A recent Harvard Law School Library project—undertaken in preparation for the renovation and re-purposing of the Lewis building—resulted in a spreadsheet of hundreds of older titles for me to sift through, verify, and (often) catalog. While the list is daunting it has led to a trove of fascinating books and pamphlets all of them are intriguing to anyone who appreciates primary materials.
I’ve particularly enjoyed working with copies of the French constitution in its various iterations, published in 1791, 1793, and 1795. Some are elegantly bound; others are still in their original paper wrappers.
A particularly lovely specimen of the former is this 1791 constitution, not even 10 cm (4 inches) tall, bound in green in morocco with marbled pastedowns, gold-tooled spines, and gilt edges. The frontispiece showing the King Louis XVI accepting the constitution, which established a constitutional monarchy. Folded in towards the end of this pocket-size volume is a map of France.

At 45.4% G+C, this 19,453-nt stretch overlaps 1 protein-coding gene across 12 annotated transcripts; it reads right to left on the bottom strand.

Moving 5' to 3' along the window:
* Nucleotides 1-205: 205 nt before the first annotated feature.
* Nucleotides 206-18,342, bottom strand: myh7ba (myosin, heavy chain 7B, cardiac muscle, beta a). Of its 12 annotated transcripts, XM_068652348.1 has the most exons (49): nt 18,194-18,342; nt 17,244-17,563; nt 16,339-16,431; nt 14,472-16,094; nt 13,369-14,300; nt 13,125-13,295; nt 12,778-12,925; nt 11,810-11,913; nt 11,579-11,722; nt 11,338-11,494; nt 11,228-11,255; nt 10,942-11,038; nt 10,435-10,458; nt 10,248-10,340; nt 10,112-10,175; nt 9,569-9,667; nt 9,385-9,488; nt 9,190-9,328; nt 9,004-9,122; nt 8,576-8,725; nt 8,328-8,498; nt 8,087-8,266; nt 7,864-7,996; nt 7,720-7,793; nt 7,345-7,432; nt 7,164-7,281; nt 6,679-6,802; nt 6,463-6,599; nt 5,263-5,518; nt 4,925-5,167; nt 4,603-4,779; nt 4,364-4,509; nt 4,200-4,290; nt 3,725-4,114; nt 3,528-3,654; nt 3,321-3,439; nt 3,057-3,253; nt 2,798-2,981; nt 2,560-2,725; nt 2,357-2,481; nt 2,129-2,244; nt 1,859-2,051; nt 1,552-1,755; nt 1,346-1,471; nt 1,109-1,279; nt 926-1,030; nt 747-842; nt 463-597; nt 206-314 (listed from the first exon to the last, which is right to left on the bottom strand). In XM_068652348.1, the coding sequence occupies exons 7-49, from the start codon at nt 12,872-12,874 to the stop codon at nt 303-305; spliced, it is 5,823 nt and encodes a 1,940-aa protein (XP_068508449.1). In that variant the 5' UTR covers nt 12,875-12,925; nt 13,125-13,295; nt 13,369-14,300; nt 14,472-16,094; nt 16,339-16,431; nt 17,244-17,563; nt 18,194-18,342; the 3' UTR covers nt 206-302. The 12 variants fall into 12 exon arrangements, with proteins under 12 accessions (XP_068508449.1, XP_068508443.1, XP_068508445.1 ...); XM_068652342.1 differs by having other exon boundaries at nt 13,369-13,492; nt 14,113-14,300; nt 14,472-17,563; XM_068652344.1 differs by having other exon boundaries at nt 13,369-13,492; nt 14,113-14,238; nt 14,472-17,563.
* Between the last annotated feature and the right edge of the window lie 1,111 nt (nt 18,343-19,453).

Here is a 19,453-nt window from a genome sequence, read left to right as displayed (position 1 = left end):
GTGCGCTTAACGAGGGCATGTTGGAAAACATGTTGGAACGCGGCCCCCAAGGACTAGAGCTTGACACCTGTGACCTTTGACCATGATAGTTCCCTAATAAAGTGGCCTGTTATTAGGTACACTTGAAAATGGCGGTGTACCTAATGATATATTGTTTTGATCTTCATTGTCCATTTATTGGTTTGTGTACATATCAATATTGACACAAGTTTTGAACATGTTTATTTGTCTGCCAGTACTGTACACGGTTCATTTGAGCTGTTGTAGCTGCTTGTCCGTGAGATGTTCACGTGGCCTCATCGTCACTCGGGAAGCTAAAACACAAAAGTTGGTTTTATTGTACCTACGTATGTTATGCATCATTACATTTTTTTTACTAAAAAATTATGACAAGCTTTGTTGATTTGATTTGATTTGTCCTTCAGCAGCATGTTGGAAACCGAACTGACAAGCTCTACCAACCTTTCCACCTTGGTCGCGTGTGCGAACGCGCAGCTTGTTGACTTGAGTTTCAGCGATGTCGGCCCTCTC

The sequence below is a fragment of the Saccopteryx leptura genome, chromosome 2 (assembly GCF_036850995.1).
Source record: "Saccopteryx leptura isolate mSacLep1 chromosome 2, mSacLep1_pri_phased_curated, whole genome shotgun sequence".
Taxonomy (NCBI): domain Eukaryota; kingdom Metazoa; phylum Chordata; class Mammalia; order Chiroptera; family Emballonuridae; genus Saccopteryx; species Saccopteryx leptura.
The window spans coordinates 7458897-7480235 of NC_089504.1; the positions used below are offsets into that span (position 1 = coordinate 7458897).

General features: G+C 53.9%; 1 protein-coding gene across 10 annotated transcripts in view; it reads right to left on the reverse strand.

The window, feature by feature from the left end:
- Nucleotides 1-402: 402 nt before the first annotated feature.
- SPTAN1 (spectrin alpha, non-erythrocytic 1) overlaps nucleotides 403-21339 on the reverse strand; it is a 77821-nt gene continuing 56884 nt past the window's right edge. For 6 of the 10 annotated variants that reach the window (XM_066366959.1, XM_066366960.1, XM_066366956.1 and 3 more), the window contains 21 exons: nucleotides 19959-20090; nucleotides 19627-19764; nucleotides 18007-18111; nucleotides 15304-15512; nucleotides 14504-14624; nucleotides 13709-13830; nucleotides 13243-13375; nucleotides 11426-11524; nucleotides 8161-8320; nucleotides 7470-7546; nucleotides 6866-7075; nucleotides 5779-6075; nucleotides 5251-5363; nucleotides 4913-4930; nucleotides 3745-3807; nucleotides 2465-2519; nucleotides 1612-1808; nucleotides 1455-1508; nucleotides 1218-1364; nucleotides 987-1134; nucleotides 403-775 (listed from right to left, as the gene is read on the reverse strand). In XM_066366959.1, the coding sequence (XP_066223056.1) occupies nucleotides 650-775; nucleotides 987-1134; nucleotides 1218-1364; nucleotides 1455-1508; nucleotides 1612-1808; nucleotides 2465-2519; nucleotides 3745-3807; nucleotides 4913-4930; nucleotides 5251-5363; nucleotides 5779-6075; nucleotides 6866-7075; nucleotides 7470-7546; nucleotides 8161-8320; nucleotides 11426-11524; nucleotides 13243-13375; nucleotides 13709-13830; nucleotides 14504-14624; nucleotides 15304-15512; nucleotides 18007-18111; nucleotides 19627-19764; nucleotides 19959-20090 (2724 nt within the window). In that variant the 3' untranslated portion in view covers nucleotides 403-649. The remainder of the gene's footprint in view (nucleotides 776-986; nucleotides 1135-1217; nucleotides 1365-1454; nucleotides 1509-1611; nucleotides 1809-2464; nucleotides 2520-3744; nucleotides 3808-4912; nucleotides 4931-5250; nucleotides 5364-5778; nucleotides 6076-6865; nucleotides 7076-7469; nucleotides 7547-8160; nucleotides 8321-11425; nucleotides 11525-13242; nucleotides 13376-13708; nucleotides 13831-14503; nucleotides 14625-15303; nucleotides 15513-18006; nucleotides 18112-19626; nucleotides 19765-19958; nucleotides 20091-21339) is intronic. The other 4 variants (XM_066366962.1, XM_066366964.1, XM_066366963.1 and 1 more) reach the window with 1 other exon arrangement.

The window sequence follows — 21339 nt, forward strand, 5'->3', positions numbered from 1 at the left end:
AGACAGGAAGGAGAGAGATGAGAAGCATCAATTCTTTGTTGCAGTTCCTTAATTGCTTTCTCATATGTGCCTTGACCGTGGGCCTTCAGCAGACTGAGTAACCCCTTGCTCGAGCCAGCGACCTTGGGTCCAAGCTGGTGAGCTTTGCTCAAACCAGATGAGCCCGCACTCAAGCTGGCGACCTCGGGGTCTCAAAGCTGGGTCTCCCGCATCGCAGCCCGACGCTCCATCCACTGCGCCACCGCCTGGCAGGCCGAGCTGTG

An edition of the same constitution, printed in the provincial city of Le Puy in south central France, is in its original cheap (and wonderfully tactile) paper wrapper with the bookseller’s simple title and date (14 septiembre 1791) in manuscript and pages untrimmed.
Naturally events in France and its constitutions were of great interest beyond France, and a number of titles in the collection–such as these two–reflect that: